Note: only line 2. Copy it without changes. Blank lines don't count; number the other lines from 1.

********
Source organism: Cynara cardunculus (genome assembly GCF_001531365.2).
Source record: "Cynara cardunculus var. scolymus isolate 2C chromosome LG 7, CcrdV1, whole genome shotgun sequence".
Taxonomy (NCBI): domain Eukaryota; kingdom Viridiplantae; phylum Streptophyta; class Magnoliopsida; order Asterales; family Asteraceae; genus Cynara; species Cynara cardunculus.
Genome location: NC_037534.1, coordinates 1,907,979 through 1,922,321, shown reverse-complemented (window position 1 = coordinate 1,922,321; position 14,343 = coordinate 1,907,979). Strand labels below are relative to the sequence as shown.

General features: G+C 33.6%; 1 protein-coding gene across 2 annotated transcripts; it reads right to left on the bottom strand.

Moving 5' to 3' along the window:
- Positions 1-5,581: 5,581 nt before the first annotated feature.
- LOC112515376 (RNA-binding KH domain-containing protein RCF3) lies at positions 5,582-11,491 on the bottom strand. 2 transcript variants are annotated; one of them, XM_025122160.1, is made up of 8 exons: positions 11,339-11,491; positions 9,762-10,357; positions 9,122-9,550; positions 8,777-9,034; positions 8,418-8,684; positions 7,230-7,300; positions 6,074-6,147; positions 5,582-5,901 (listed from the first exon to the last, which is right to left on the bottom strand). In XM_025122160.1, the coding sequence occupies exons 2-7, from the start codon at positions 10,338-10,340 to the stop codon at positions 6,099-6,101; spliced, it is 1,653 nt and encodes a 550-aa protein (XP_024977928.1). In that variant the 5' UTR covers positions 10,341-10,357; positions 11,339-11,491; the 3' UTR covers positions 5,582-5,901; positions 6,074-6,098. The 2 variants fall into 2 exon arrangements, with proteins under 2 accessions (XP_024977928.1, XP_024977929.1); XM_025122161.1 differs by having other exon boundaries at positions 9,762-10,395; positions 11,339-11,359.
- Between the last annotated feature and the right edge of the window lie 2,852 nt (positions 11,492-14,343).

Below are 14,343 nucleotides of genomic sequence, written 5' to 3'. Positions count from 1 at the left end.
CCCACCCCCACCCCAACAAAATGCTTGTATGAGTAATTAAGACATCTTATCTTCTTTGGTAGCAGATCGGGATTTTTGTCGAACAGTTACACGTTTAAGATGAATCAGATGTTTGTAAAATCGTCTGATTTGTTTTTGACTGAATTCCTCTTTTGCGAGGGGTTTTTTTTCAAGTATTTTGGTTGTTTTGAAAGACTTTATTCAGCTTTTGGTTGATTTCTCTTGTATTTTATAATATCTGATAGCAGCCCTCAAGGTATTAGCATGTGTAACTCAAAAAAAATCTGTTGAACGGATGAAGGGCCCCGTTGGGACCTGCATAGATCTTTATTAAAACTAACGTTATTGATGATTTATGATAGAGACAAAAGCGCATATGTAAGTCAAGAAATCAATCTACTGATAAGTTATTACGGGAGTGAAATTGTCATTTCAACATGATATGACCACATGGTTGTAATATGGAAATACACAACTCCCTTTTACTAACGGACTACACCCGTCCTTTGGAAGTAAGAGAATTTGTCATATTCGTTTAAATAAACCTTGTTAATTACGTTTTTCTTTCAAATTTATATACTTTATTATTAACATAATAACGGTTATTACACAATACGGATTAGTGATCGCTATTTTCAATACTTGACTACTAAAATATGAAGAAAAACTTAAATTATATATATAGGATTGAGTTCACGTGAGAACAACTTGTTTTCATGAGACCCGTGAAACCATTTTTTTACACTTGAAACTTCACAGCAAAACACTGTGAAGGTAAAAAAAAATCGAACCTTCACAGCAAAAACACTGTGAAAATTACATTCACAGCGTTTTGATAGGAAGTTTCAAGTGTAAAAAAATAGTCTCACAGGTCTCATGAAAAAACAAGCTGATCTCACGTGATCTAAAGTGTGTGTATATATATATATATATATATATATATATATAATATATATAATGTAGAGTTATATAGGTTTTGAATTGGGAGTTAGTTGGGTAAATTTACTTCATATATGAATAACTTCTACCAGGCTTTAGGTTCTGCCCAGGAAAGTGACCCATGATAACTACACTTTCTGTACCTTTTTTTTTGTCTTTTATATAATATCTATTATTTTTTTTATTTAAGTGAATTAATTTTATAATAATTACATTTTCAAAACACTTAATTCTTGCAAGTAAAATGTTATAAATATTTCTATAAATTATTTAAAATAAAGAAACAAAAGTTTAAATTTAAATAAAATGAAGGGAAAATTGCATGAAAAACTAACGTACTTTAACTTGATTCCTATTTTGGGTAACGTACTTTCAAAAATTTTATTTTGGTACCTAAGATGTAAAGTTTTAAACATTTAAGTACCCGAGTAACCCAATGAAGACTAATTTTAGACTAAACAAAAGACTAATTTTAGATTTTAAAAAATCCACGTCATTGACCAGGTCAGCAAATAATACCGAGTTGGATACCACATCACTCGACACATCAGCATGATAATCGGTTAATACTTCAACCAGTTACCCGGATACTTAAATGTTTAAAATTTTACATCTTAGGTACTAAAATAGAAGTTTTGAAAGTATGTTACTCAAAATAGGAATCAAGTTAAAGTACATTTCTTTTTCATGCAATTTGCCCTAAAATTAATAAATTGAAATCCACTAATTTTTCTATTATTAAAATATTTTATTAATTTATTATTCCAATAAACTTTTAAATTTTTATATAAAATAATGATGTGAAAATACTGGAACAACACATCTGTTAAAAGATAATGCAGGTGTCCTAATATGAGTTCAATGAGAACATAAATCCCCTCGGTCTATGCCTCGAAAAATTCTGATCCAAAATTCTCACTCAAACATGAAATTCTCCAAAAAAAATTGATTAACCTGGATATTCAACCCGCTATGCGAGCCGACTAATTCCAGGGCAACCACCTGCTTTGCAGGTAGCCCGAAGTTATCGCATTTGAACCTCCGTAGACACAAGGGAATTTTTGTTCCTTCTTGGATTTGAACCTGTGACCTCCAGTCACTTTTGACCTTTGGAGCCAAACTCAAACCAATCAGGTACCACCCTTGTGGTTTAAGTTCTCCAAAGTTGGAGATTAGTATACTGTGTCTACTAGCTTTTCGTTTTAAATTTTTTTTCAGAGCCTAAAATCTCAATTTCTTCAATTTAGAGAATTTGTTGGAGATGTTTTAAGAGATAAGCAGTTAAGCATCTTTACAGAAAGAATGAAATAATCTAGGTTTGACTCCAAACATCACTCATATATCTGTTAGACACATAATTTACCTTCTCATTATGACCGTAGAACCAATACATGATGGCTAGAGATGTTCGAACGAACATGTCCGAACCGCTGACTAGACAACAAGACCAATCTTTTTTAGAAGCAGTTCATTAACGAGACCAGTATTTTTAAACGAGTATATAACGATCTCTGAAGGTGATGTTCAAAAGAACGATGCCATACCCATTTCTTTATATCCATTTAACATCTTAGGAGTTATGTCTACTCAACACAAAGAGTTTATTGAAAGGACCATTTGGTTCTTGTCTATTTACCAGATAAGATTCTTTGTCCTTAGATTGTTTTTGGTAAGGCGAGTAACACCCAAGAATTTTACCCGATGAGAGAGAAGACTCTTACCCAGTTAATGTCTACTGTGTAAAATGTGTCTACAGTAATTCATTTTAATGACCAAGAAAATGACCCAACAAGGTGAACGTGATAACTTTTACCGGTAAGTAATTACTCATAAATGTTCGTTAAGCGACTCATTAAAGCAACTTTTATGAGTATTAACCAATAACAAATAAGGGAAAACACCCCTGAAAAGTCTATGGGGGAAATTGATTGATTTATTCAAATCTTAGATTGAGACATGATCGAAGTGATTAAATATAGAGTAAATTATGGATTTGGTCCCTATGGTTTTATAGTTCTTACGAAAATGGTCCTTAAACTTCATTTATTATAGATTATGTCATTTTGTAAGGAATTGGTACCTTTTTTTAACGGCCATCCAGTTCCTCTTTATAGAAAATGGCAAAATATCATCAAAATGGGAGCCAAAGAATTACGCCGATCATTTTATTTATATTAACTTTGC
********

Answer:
Source record: "Cynara cardunculus var. scolymus isolate 2C chromosome LG 7, CcrdV1, whole genome shotgun sequence".